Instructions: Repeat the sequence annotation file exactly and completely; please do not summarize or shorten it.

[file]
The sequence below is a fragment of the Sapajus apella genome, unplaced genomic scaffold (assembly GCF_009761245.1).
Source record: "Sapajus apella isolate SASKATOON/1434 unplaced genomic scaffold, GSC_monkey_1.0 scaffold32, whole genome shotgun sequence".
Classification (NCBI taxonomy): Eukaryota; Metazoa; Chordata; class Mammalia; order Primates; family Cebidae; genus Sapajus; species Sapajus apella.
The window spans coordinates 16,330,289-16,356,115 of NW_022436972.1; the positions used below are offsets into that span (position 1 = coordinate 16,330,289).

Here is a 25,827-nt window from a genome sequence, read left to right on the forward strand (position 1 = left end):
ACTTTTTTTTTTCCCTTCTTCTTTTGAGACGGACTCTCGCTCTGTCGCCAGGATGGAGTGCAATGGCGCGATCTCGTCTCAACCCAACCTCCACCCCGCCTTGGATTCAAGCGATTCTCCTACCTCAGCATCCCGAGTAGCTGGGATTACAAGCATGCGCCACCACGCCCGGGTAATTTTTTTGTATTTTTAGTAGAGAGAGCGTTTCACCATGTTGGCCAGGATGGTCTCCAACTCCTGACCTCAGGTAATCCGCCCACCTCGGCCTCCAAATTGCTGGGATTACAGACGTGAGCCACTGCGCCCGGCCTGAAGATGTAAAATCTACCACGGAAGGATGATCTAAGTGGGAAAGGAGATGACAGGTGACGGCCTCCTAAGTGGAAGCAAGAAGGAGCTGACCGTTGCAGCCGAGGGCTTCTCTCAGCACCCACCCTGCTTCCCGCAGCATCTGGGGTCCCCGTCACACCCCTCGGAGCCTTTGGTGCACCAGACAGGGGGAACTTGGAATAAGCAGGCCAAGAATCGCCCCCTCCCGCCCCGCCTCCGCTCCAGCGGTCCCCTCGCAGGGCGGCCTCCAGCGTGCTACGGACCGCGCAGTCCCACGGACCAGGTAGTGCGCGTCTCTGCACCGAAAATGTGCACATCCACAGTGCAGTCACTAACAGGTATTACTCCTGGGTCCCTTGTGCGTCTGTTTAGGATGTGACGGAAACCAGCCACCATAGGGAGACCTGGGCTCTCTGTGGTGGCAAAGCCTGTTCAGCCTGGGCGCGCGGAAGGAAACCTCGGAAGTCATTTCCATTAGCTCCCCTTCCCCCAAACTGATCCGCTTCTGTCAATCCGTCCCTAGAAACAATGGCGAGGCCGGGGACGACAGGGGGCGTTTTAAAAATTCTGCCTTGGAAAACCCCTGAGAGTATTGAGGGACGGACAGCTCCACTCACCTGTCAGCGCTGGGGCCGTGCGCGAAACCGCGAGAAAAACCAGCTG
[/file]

The sequence below is a fragment of the Sapajus apella genome, unplaced genomic scaffold (assembly GCF_009761245.1).
Source record: "Sapajus apella isolate SASKATOON/1434 unplaced genomic scaffold, GSC_monkey_1.0 scaffold32, whole genome shotgun sequence".
Classification (NCBI taxonomy): Eukaryota; Metazoa; Chordata; class Mammalia; order Primates; family Cebidae; genus Sapajus; species Sapajus apella.
The window spans coordinates 16,330,289-16,356,115 of NW_022436972.1; the positions used below are offsets into that span (position 1 = coordinate 16,330,289).

Here is a 25,827-nt window from a genome sequence, read left to right on the forward strand (position 1 = left end):
ACTTTTTTTTTTCCCTTCTTCTTTTGAGACGGACTCTCGCTCTGTCGCCAGGATGGAGTGCAATGGCGCGATCTCGTCTCAACCCAACCTCCACCCCGCCTTGGATTCAAGCGATTCTCCTACCTCAGCATCCCGAGTAGCTGGGATTACAAGCATGCGCCACCACGCCCGGGTAATTTTTTTGTATTTTTAGTAGAGAGAGCGTTTCACCATGTTGGCCAGGATGGTCTCCAACTCCTGACCTCAGGTAATCCGCCCACCTCGGCCTCCAAATTGCTGGGATTACAGACGTGAGCCACTGCGCCCGGCCTGAAGATGTAAAATCTACCACGGAAGGATGATCTAAGTGGGAAAGGAGATGACAGGTGACGGCCTCCTAAGTGGAAGCAAGAAGGAGCTGACCGTTGCAGCCGAGGGCTTCTCTCAGCACCCACCCTGCTTCCCGCAGCATCTGGGGTCCCCGTCACACCCCTCGGAGCCTTTGGTGCACCAGACAGGGGGAACTTGGAATAAGCAGGCCAAGAATCGCCCCCTCCCGCCCCGCCTCCGCTCCAGCGGTCCCCTCGCAGGGCGGCCTCCAGCGTGCTACGGACCGCGCAGTCCCACGGACCAGGTAGTGCGCGTCTCTGCACCGAAAATGTGCACATCCACAGTGCAGTCACTAACAGGTATTACTCCTGGGTCCCTTGTGCGTCTGTTTAGGATGTGACGGAAACCAGCCACCATAGGGAGACCTGGGCTCTCTGTGGTGGCAAAGCCTGTTCAGCCTGGGCGCGCGGAAGGAAACCTCGGAAGTCATTTCCATTAGCTCCCCTTCCCCCAAACTGATCCGCTTCTGTCAATCCGTCCCTAGAAACAATGGCGAGGCCGGGGACGACAGGGGGCGTTTTAAAAATTCTGCCTTGGAAAACCCCTGAGAGTATTGAGGGACGGACAGCTCCACTCACCTGTCAGCGCTGGGGCCGTGCGCGAAACCGCGAGAAAAACCAGCTG